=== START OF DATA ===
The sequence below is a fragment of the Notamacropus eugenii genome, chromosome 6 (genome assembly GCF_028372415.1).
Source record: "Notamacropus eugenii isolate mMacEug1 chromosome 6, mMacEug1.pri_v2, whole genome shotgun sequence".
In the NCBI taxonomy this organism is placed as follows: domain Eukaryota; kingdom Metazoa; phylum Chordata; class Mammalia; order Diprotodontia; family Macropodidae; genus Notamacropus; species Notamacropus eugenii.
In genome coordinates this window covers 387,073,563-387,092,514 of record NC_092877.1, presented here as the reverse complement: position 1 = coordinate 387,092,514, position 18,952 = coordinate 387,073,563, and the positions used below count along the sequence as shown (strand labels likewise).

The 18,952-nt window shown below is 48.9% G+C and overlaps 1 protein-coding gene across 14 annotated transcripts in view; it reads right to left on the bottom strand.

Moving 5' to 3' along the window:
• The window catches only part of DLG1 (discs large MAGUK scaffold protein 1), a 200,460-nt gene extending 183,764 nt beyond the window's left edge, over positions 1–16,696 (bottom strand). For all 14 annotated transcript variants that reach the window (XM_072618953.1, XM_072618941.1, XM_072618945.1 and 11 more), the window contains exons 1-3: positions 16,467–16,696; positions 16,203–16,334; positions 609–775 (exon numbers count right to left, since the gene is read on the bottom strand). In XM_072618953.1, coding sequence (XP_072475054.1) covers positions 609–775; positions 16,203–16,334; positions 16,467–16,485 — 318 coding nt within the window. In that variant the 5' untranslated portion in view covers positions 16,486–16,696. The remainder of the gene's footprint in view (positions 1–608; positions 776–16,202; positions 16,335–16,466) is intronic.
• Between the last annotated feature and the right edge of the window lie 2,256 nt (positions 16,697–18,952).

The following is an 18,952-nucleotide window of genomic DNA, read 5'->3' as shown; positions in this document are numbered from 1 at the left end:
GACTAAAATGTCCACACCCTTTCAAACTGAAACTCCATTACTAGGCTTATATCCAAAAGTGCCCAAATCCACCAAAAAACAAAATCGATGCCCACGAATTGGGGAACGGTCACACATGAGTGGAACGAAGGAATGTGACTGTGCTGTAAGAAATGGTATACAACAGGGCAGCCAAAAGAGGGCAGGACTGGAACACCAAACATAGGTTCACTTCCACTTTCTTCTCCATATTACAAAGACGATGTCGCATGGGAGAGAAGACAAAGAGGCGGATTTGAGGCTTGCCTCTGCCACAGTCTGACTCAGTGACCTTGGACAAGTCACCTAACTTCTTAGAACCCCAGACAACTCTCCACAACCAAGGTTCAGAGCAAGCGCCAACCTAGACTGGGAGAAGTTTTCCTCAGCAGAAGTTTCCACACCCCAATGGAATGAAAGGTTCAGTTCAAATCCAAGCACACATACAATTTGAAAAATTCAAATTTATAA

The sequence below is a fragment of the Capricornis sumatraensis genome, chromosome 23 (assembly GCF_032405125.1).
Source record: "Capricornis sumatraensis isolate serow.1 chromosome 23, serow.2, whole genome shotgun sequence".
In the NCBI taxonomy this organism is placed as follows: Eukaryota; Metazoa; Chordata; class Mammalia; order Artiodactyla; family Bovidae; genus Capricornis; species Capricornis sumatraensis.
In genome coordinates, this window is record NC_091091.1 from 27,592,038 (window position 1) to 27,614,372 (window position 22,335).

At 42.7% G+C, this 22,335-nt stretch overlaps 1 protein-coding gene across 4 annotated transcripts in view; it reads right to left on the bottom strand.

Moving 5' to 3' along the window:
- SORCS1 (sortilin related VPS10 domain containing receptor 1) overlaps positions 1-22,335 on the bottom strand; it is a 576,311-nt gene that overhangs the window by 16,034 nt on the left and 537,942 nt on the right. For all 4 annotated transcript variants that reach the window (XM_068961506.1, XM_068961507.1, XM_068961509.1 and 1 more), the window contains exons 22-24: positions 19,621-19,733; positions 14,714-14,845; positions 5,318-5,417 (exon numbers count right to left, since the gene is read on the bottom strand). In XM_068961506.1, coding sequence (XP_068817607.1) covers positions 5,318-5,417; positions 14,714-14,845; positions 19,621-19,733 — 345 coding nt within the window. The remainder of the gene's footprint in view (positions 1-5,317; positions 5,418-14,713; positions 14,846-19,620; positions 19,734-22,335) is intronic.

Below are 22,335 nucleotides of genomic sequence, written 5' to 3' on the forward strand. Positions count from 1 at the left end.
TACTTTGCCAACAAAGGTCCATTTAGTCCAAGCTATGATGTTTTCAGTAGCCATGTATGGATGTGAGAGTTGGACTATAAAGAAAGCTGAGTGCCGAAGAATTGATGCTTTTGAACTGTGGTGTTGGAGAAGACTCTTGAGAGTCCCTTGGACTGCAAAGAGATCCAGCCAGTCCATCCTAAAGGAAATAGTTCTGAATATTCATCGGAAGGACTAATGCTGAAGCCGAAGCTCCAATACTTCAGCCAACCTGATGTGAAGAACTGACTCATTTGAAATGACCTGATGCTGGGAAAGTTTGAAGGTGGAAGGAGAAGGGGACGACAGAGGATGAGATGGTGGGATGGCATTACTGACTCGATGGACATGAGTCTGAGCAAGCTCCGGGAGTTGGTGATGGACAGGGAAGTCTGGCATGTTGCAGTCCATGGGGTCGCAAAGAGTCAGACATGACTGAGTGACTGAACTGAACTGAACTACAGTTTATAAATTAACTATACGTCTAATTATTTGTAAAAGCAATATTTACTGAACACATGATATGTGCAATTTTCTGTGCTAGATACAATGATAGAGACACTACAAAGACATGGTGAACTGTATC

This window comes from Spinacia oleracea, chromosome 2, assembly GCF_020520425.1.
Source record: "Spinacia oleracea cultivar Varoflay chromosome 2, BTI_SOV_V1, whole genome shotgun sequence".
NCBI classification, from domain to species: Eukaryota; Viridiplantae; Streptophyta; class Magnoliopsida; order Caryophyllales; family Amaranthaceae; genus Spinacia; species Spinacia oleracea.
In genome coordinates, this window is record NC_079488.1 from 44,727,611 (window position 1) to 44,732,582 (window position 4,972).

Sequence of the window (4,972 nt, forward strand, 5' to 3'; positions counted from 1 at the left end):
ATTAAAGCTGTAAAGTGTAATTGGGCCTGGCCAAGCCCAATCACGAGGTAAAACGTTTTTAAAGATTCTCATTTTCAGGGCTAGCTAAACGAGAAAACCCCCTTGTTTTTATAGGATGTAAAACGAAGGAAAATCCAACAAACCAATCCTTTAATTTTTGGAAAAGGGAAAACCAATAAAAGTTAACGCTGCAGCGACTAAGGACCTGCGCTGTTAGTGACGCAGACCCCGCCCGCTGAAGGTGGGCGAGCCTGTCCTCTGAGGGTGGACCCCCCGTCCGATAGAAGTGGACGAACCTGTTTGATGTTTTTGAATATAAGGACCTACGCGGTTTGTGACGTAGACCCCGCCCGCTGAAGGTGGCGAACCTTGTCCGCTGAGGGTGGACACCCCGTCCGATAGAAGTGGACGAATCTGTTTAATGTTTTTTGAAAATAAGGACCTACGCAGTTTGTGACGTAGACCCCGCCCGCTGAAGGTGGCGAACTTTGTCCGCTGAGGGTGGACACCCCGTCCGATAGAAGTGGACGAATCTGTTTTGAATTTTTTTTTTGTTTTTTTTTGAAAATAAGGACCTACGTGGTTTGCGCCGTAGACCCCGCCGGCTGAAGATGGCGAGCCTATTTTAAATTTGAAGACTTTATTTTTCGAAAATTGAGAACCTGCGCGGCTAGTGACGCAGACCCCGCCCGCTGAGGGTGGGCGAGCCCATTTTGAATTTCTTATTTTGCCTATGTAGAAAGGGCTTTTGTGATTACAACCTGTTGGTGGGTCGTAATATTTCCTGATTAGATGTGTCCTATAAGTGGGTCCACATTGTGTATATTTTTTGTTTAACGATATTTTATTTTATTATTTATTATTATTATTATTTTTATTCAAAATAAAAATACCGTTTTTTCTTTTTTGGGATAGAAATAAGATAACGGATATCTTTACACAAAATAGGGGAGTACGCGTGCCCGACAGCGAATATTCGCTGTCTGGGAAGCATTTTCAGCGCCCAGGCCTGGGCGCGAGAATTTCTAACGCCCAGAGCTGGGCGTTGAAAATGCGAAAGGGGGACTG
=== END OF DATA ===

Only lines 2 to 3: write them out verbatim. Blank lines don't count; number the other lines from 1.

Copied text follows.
Source record: "Notamacropus eugenii isolate mMacEug1 chromosome 6, mMacEug1.pri_v2, whole genome shotgun sequence".
In the NCBI taxonomy this organism is placed as follows: domain Eukaryota; kingdom Metazoa; phylum Chordata; class Mammalia; order Diprotodontia; family Macropodidae; genus Notamacropus; species Notamacropus eugenii.